Case:  Warren v. Shelter Mutual Ins. Co., No. 2016-C-1647 (La. 10/18/17), ___ So. 3d ___.

Factual Background

A recreational boating accident occurred on navigable inland waters of Louisiana in May of 2005 resulting in the death of a 22-year old passenger. While the boat was on plane, the hydraulic steering system manufactured by defendant Teleflex suddenly failed due to fluid loss, causing the boat to turn violently with the motor going into a free spin (known in the industry as a “J-hook” or “kill spin”). Decedent and other passengers were ejected from the boat, and thereafter, the boat continued to spin around with its propeller striking decedent 19 times, resulting in death.

Decedent’s parents[1] filed suit under general maritime law and products liability for the wrongful death of their son, and sought punitive damages under the general maritime law. Their claims against Teleflex, a sophisticated boating industry manufacturer, centered on its failure to warn unsuspecting users of the inherent danger in its product—that a very small loss of fluid would result in loss of steering and potentially cause ejection and death.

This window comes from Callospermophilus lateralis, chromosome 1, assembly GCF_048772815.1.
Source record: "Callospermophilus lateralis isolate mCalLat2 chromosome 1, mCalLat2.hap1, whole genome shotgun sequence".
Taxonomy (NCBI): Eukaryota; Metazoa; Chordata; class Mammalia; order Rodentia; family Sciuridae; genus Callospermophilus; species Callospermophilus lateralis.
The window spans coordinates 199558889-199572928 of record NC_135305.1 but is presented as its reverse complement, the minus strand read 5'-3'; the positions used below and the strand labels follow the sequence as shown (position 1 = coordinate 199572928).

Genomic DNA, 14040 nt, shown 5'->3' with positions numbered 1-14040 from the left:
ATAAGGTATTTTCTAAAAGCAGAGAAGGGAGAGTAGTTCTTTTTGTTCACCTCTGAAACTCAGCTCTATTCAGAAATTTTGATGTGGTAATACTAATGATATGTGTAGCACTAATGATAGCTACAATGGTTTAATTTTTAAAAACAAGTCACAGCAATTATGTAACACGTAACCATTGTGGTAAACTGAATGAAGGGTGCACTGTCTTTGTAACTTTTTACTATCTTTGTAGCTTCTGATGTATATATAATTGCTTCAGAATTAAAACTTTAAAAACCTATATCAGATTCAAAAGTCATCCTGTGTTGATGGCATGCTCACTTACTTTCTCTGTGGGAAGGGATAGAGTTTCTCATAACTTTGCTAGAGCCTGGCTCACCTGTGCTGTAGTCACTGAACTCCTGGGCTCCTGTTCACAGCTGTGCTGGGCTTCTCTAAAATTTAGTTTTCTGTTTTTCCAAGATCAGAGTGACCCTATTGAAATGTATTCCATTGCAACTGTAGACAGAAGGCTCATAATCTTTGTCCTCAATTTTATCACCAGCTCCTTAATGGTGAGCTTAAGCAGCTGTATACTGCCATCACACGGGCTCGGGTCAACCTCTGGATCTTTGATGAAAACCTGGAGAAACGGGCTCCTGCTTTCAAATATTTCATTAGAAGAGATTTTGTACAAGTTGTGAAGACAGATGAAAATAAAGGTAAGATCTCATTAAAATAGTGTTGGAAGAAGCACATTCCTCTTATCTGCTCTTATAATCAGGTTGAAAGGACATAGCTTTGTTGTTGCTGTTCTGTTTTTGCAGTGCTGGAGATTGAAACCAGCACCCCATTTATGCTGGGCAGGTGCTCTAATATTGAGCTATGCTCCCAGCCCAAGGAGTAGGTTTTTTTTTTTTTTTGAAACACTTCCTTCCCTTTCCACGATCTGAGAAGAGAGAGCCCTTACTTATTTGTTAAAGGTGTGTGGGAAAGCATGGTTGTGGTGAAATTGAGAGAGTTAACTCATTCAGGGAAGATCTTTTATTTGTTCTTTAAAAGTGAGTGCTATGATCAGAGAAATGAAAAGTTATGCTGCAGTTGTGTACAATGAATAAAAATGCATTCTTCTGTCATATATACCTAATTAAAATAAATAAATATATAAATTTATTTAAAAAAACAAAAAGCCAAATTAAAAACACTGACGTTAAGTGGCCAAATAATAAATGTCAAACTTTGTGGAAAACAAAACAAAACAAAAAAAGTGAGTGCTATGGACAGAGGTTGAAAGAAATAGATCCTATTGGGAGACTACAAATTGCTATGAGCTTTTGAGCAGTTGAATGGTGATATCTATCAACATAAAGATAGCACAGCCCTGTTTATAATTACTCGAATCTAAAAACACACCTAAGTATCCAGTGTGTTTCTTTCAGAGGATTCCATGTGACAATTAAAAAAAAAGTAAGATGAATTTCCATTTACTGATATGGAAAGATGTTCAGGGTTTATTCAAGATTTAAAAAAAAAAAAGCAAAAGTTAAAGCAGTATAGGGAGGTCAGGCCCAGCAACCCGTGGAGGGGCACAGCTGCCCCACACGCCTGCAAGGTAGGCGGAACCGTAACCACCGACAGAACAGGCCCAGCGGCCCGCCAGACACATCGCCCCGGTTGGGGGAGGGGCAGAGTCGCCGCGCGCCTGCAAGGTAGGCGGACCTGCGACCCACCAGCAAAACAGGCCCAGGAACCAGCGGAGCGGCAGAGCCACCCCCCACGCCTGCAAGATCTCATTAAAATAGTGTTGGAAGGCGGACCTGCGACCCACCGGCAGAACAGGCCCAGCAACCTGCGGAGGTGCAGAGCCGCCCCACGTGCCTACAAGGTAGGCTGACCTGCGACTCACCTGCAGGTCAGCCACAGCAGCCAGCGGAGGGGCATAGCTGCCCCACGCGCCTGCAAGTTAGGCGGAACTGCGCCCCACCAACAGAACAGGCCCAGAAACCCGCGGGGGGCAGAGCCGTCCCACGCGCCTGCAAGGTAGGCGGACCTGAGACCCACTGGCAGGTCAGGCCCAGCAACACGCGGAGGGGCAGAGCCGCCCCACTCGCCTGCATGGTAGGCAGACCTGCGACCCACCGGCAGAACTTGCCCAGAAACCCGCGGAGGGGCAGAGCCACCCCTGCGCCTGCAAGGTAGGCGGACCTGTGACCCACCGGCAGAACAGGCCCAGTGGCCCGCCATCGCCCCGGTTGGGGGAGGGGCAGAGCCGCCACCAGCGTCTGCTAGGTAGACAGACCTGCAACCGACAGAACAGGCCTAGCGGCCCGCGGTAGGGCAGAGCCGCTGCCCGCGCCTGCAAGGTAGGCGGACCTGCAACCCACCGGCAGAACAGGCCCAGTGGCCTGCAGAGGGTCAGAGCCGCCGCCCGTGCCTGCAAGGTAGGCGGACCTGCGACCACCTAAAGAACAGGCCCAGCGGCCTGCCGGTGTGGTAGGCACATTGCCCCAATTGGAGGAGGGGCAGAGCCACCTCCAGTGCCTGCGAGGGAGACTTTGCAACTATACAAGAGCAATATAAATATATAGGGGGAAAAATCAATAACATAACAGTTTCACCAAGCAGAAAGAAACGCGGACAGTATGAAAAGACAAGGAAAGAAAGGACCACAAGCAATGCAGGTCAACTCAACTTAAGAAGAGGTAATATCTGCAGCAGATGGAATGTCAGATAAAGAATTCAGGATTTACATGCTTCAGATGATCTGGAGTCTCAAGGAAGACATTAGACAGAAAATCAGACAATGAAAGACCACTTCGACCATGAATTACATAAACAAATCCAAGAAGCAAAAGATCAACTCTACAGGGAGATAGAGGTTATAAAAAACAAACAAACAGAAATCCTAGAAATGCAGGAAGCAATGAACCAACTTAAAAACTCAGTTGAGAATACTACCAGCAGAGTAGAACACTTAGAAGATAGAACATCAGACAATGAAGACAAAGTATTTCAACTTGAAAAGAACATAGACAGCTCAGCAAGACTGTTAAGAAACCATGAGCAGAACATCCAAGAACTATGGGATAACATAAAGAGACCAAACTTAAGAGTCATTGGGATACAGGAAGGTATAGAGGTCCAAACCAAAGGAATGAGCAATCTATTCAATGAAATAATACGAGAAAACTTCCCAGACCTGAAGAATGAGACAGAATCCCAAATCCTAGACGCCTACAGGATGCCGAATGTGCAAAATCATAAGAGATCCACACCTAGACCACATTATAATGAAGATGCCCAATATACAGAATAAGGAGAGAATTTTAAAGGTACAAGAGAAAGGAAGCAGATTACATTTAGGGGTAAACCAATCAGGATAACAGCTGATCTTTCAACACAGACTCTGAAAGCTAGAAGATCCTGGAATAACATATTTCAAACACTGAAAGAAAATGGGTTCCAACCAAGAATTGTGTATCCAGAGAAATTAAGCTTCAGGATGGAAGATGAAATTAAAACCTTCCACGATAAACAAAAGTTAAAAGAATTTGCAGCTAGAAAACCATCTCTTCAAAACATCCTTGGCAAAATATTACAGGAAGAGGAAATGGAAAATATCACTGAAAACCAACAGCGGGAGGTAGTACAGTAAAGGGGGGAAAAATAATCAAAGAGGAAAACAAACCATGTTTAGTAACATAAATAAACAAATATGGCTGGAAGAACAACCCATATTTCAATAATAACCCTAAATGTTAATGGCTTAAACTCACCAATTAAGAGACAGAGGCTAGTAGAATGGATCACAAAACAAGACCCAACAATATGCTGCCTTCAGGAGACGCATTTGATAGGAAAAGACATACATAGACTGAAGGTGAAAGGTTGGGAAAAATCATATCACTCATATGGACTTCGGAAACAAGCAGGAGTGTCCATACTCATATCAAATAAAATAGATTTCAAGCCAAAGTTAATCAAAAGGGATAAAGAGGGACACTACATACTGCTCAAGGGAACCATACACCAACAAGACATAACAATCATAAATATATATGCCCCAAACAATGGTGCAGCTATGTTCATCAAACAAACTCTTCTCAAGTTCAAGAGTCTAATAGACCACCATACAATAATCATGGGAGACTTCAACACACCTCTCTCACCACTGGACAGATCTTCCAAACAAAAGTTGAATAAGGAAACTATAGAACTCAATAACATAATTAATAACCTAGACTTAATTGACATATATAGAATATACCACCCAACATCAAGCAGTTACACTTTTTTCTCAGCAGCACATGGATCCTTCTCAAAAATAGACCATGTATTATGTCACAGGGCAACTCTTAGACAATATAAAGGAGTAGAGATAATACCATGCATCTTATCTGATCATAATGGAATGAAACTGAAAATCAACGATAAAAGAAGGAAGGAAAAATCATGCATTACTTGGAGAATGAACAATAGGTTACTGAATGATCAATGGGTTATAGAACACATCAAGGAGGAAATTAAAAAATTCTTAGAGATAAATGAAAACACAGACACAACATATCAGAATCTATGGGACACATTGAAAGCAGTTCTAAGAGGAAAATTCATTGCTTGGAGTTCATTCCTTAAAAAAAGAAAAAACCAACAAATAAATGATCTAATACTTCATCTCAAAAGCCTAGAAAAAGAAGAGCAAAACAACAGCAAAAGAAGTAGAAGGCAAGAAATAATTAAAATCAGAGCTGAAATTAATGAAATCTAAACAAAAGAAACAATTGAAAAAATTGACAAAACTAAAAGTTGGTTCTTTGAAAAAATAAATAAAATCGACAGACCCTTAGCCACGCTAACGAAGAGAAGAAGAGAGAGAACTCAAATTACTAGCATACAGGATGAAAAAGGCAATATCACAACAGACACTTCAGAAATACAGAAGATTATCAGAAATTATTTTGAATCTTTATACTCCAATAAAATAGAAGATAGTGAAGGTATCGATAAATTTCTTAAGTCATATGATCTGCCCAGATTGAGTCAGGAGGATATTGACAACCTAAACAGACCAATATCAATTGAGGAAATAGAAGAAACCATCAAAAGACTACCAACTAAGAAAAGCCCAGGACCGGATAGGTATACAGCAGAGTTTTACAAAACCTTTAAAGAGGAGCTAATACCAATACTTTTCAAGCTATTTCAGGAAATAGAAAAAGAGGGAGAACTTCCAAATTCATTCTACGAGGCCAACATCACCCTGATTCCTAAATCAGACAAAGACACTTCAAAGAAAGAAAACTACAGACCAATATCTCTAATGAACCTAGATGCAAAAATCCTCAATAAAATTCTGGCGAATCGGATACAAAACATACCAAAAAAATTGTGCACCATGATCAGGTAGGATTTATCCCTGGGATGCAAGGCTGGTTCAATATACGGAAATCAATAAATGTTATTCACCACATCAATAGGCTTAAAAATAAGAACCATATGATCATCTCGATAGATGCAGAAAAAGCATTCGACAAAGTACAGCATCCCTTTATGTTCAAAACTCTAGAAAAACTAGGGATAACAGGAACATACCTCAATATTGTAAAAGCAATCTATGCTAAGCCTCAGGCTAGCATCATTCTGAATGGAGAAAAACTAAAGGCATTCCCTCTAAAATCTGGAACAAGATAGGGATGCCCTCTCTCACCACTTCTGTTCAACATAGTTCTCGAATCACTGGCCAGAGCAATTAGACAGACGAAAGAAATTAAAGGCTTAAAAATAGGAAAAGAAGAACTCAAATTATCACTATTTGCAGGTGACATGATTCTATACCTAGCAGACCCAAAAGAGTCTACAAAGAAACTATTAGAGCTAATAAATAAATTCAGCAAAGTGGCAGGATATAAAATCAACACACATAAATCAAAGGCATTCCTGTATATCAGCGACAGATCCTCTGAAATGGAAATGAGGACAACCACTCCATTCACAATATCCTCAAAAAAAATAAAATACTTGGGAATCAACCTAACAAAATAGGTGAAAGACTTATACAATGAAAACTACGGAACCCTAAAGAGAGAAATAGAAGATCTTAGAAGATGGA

Following trial,[2] the jury rendered a verdict in favor of the Plaintiff and against Teleflex for failure to warn, awarding compensatory damages of $125,000 and punitive damages of $23 million. Teleflex appealed the verdict, and the Louisiana Third Circuit Court of Appeal affirmed.

Defendant Teleflex’s Appeal

In its appeal to the Louisiana Supreme Court, Teleflex did not assign error to the court of appeal’s conclusion regarding negligence and compensatory damages. However, Teleflex argued that the Third Circuit erred in: a) affirming the trial court’ finding of liability for punitive damages despite a lack of evidence of reckless, wanton, or callous conduct; and b) affirming the amount of punitive damages awarded, which Teleflex argued was grossly excessive as a matter of federal maritime and constitutional law.[3]

a) Availability of Punitive Damages

It is well-settled in Louisiana that punitive damages are available only where authorized by statute. The Louisiana Supreme Court noted that lower state appellate courts in Louisiana, as well as federal courts, have found punitive damages to be an available remedy under general maritime law where a defendant’s intentional or wanton and reckless conduct amounted to a conscious disregard for the rights of others.